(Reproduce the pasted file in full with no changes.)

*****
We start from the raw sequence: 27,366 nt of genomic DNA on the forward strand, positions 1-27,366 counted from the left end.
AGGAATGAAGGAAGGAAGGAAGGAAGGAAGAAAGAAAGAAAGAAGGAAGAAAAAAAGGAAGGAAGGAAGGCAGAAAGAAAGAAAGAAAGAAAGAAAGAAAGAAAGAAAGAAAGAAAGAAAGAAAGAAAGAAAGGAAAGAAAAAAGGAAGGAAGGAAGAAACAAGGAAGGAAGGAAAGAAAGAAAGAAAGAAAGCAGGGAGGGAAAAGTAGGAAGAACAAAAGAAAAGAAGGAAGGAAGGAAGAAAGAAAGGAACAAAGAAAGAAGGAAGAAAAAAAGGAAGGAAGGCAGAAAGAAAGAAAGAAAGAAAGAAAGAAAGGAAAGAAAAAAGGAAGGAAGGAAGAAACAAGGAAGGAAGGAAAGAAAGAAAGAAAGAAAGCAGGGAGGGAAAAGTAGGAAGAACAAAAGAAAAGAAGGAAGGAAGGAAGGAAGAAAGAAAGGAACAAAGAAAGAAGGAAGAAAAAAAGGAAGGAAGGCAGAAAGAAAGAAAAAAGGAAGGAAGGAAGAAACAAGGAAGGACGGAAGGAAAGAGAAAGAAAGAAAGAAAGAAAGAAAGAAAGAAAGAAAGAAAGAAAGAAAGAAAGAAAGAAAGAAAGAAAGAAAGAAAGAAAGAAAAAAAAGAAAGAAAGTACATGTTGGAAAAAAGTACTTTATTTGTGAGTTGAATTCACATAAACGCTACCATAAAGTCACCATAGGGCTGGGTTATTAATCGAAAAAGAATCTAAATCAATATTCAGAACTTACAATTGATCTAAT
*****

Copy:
We start from the raw sequence: 27,366 nt of genomic DNA on the forward strand, positions 1-27,366 counted from the left end.
AGGAATGAAGGAAGGAAGGAAGGAAGGAAGAAAGAAAGAAAGAAGGAAGAAAAAAAGGAAGGAAGGAAGGCAGAAAGAAAGAAAGAAAGAAAGAAAGAAAGAAAGAAAGAAAGAAAGAAAGAAAGAAAGAAAGGAAAGAAAAAAGGAAGGAAGGAAGAAACAAGGAAGGAAGGAAAGAAAGAAAGAAAGAAAGCAGGGAGGGAAAAGTAGGAAGAACAAAAGAAAAGAAGGAAGGAAGGAAGAAAGAAAGGAACAAAGAAAGAAGGAAGAAAAAAAGGAAGGAAGGCAGAAAGAAAGAAAGAAAGAAAGAAAGAAAGGAAAGAAAAAAGGAAGGAAGGAAGAAACAAGGAAGGAAGGAAAGAAAGAAAGAAAGAAAGCAGGGAGGGAAAAGTAGGAAGAACAAAAGAAAAGAAGGAAGGAAGGAAGGAAGAAAGAAAGGAACAAAGAAAGAAGGAAGAAAAAAAGGAAGGAAGGCAGAAAGAAAGAAAAAAGGAAGGAAGGAAGAAACAAGGAAGGACGGAAGGAAAGAGAAAGAAAGAAAGAAAGAAAGAAAGAAAGAAAGAAAGAAAGAAAGAAAGAAAGAAAGAAAGAAAGAAAGAAAGAAAGAAAGAAAAAAAAGAAAGAAAGTACATGTTGGAAAAAAGTACTTTATTTGTGAGTTGAATTCACATAAACGCTACCATAAAGTCACCATAGGGCTGGGTTATTAATCGAAAAAGAATCTAAATCAATATTCAGAACTTACAATTGATCTAAT